Salmon Dying at Sawtooth Hatcheryby Steve Benson
Idaho Mountain Express, August 25, 2006
Parasite kills more than half of spawning fish
Half of the 320 adult chinook salmon being held for spawning purposes at the Sawtooth Fish Hatchery near Stanley have died from a parasitic disease.
The parasite, known as ICH or "white spot," creates a white spot on the fish and can create severe infections on the gills. Common in fresh water, the parasite becomes more prevalent when water temperature approaches 72 degrees. By mid-August, the temperature of the hatchery's ponds, which hold salmon prior to spawning, had climbed to the low 70s. In an average year, about 10 percent of the hatchery's adult salmon die before spawning.
Brent Snider, manager of the Sawtooth Fish Hatchery, said while ICH is natural and difficult to control, he's never seen it on this scale.
"We had some warm water last year and we had a mild outbreak," Snider said. "But all of the treatments worked, and they did not work as effectively this year."
Chemicals and cooler water pumped in from the hatchery's wells helped curb the outbreak, but Snider said it has taken its toll.
The hatchery has a target of producing 1.3 million smolt, or juvenile salmon, every year. Snider said ICH will likely reduce that number by more than half.
"It's reduced our egg take by a significant amount," he said. "It could be half or more, depending on how many females have been affected. We don't know that yet."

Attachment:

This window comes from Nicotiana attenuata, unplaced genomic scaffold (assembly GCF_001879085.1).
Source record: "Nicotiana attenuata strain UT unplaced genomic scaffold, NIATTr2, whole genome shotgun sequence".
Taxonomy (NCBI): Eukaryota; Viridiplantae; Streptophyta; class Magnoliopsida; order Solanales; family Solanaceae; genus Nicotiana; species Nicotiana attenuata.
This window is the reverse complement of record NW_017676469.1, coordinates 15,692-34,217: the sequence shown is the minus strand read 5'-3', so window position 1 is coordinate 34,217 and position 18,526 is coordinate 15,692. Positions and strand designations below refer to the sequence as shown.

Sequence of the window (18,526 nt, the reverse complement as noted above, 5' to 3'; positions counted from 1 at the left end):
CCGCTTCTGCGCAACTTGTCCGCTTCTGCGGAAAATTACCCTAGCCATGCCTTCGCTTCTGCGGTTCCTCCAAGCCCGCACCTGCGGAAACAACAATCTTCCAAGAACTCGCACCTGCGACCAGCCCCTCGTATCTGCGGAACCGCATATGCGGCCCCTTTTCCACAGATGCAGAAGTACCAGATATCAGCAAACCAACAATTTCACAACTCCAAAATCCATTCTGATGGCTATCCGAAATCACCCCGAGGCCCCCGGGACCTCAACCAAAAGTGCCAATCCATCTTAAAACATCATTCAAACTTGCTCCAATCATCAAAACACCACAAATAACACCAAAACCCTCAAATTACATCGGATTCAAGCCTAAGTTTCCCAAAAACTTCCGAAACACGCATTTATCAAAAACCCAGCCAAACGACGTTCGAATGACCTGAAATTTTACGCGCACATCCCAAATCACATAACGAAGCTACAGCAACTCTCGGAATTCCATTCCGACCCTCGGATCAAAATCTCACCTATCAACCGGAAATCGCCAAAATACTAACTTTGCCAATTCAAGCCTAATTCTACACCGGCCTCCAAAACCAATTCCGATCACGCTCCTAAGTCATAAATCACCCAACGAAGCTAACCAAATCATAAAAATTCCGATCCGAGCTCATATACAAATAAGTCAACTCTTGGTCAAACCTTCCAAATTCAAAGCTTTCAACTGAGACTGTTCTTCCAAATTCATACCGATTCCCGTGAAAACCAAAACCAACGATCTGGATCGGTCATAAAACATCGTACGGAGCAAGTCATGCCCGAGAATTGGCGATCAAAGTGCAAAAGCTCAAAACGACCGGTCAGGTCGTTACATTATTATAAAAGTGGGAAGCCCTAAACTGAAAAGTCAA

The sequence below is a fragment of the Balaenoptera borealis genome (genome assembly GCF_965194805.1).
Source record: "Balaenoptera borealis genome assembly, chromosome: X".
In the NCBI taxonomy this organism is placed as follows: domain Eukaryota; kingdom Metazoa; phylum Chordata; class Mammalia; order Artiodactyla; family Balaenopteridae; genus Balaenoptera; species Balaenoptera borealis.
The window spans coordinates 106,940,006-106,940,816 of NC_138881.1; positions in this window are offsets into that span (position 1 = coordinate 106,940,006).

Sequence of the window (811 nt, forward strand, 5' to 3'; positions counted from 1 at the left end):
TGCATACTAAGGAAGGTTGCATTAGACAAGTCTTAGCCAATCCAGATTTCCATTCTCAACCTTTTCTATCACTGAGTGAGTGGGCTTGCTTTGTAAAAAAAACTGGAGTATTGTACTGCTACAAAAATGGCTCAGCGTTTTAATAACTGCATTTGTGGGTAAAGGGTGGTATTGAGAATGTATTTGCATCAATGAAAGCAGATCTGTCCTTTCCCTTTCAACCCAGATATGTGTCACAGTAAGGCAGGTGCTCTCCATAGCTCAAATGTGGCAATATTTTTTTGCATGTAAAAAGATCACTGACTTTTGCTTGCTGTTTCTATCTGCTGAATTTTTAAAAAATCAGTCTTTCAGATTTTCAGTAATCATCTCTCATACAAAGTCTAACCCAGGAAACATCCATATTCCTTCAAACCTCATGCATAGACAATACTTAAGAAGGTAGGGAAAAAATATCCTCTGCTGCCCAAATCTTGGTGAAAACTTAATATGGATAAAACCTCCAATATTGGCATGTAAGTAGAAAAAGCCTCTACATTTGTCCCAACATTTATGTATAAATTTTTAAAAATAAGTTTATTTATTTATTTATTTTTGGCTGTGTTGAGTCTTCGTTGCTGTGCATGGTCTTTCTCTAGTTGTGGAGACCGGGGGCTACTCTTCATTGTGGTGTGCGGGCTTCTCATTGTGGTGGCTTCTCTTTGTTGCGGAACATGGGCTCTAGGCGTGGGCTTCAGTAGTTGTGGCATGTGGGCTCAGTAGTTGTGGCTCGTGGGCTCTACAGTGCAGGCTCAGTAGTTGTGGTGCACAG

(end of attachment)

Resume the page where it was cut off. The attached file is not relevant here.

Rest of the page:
Spawning chinook salmon historically flourished in the Stanley basin, with hundreds of thousands completing the 900-mile journey from the Pacific Ocean every year.
But dams, particularly the four on the Lower Snake River in southeastern Washington, have put the fish on the brink of extinction. Sockeye and chinook were listed as endangered species in 1991. Coho salmon were declared extinct on the Snake River in 1985.
This year, only about 700 chinook returned to spawn in the Salmon River and its tributaries in the Sawtooth Valley. "That's a little lower than the 20-year average," Snider said.
Other hatchery and wild salmon passed through the Sawtooth Fish Hatchery and moved upstream to spawn. Snider said many spread the disease or contracted it at that time.
"Those fish are likely carrying it, but they have the advantage of not being in a confined space," Snider said. "When warm water hits they can go seek cooler refuge in tributaries and spring-fed creeks. We don't know for sure if (ICH has) actually had an impact out there or not."
Snider said biologists will begin observing salmon in their spawning beds, known as redds, in the next week.
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